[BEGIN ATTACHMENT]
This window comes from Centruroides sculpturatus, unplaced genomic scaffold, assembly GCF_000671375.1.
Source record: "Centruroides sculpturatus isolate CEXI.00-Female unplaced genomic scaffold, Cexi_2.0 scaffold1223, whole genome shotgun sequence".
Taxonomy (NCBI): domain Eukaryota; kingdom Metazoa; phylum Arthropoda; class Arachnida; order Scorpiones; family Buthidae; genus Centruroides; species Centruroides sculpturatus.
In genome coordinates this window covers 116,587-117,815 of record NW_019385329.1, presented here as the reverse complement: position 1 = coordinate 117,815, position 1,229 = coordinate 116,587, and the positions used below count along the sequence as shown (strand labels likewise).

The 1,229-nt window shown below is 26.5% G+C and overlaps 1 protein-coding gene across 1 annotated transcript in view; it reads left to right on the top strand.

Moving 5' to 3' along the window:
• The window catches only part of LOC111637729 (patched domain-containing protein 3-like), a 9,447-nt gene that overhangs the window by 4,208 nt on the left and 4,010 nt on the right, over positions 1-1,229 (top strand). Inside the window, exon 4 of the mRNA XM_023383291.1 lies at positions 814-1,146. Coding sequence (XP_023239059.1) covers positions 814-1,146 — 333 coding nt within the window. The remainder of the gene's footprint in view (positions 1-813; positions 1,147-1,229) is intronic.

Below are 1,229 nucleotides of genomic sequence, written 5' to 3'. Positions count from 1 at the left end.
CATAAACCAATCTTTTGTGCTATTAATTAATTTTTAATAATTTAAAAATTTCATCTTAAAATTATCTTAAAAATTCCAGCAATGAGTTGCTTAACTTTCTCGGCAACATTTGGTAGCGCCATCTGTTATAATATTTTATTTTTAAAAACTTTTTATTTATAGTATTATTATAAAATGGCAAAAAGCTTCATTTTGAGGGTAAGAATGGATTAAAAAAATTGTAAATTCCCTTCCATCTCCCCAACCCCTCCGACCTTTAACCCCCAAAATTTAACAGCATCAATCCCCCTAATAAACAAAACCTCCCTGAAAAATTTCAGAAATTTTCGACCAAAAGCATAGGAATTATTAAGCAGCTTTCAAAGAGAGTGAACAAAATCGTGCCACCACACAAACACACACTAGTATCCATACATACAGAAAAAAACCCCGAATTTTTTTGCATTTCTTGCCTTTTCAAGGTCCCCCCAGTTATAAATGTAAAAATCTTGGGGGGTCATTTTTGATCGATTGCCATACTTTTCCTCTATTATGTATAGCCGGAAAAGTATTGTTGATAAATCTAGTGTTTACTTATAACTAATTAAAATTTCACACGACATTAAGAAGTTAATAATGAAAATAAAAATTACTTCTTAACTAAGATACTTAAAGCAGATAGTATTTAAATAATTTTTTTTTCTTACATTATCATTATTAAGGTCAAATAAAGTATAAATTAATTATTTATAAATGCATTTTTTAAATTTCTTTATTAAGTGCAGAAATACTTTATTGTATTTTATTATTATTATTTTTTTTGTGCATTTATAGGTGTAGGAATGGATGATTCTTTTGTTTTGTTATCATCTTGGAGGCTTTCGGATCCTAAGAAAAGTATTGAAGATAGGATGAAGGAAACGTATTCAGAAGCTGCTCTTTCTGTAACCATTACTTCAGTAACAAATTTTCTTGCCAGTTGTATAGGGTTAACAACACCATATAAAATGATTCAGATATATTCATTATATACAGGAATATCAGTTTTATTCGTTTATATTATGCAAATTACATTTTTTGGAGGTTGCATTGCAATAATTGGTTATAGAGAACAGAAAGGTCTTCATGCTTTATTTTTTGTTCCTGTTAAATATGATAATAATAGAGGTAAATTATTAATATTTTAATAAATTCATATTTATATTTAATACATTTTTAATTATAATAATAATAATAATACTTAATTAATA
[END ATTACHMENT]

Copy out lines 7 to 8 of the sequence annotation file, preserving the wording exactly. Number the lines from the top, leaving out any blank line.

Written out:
• The window catches only part of LOC111637729 (patched domain-containing protein 3-like), a 9,447-nt gene that overhangs the window by 4,208 nt on the left and 4,010 nt on the right, over positions 1-1,229 (top strand). Inside the window, exon 4 of the mRNA XM_023383291.1 lies at positions 814-1,146. Coding sequence (XP_023239059.1) covers positions 814-1,146 — 333 coding nt within the window. The remainder of the gene's footprint in view (positions 1-813; positions 1,147-1,229) is intronic.

Below are 1,229 nucleotides of genomic sequence, written 5' to 3'. Positions count from 1 at the left end.